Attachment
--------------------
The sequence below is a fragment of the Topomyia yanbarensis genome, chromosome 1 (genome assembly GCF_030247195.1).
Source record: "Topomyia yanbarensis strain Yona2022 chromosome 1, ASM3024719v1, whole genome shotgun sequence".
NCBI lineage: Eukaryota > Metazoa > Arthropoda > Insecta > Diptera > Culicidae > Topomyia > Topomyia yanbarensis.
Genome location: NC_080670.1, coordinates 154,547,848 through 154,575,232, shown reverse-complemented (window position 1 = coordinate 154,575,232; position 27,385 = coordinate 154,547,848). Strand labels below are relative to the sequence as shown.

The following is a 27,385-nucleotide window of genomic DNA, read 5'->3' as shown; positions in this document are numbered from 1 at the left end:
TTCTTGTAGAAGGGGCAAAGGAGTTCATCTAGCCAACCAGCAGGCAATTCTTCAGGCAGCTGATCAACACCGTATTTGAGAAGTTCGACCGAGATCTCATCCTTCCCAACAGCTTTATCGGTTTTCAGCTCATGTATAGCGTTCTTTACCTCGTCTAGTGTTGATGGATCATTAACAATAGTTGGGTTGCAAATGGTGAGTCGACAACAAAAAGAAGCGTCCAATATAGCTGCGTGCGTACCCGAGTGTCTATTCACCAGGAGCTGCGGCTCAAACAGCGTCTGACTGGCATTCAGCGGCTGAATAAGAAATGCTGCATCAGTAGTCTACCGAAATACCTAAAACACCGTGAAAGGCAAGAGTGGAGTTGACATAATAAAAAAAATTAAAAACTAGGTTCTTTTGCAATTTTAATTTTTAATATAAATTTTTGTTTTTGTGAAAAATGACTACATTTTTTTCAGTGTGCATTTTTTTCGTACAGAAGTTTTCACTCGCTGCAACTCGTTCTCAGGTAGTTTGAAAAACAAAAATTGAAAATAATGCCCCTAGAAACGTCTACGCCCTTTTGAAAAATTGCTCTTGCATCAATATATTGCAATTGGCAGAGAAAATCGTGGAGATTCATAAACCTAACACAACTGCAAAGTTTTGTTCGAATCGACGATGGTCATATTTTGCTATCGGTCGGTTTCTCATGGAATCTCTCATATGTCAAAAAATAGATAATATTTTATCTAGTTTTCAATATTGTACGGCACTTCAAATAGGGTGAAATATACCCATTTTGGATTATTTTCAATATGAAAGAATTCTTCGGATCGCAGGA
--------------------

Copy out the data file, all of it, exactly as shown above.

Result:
The sequence below is a fragment of the Topomyia yanbarensis genome, chromosome 1 (genome assembly GCF_030247195.1).
Source record: "Topomyia yanbarensis strain Yona2022 chromosome 1, ASM3024719v1, whole genome shotgun sequence".
NCBI lineage: Eukaryota > Metazoa > Arthropoda > Insecta > Diptera > Culicidae > Topomyia > Topomyia yanbarensis.
Genome location: NC_080670.1, coordinates 154,547,848 through 154,575,232, shown reverse-complemented (window position 1 = coordinate 154,575,232; position 27,385 = coordinate 154,547,848). Strand labels below are relative to the sequence as shown.

The following is a 27,385-nucleotide window of genomic DNA, read 5'->3' as shown; positions in this document are numbered from 1 at the left end:
TTCTTGTAGAAGGGGCAAAGGAGTTCATCTAGCCAACCAGCAGGCAATTCTTCAGGCAGCTGATCAACACCGTATTTGAGAAGTTCGACCGAGATCTCATCCTTCCCAACAGCTTTATCGGTTTTCAGCTCATGTATAGCGTTCTTTACCTCGTCTAGTGTTGATGGATCATTAACAATAGTTGGGTTGCAAATGGTGAGTCGACAACAAAAAGAAGCGTCCAATATAGCTGCGTGCGTACCCGAGTGTCTATTCACCAGGAGCTGCGGCTCAAACAGCGTCTGACTGGCATTCAGCGGCTGAATAAGAAATGCTGCATCAGTAGTCTACCGAAATACCTAAAACACCGTGAAAGGCAAGAGTGGAGTTGACATAATAAAAAAAATTAAAAACTAGGTTCTTTTGCAATTTTAATTTTTAATATAAATTTTTGTTTTTGTGAAAAATGACTACATTTTTTTCAGTGTGCATTTTTTTCGTACAGAAGTTTTCACTCGCTGCAACTCGTTCTCAGGTAGTTTGAAAAACAAAAATTGAAAATAATGCCCCTAGAAACGTCTACGCCCTTTTGAAAAATTGCTCTTGCATCAATATATTGCAATTGGCAGAGAAAATCGTGGAGATTCATAAACCTAACACAACTGCAAAGTTTTGTTCGAATCGACGATGGTCATATTTTGCTATCGGTCGGTTTCTCATGGAATCTCTCATATGTCAAAAAATAGATAATATTTTATCTAGTTTTCAATATTGTACGGCACTTCAAATAGGGTGAAATATACCCATTTTGGATTATTTTCAATATGAAAGAATTCTTCGGATCGCAGGA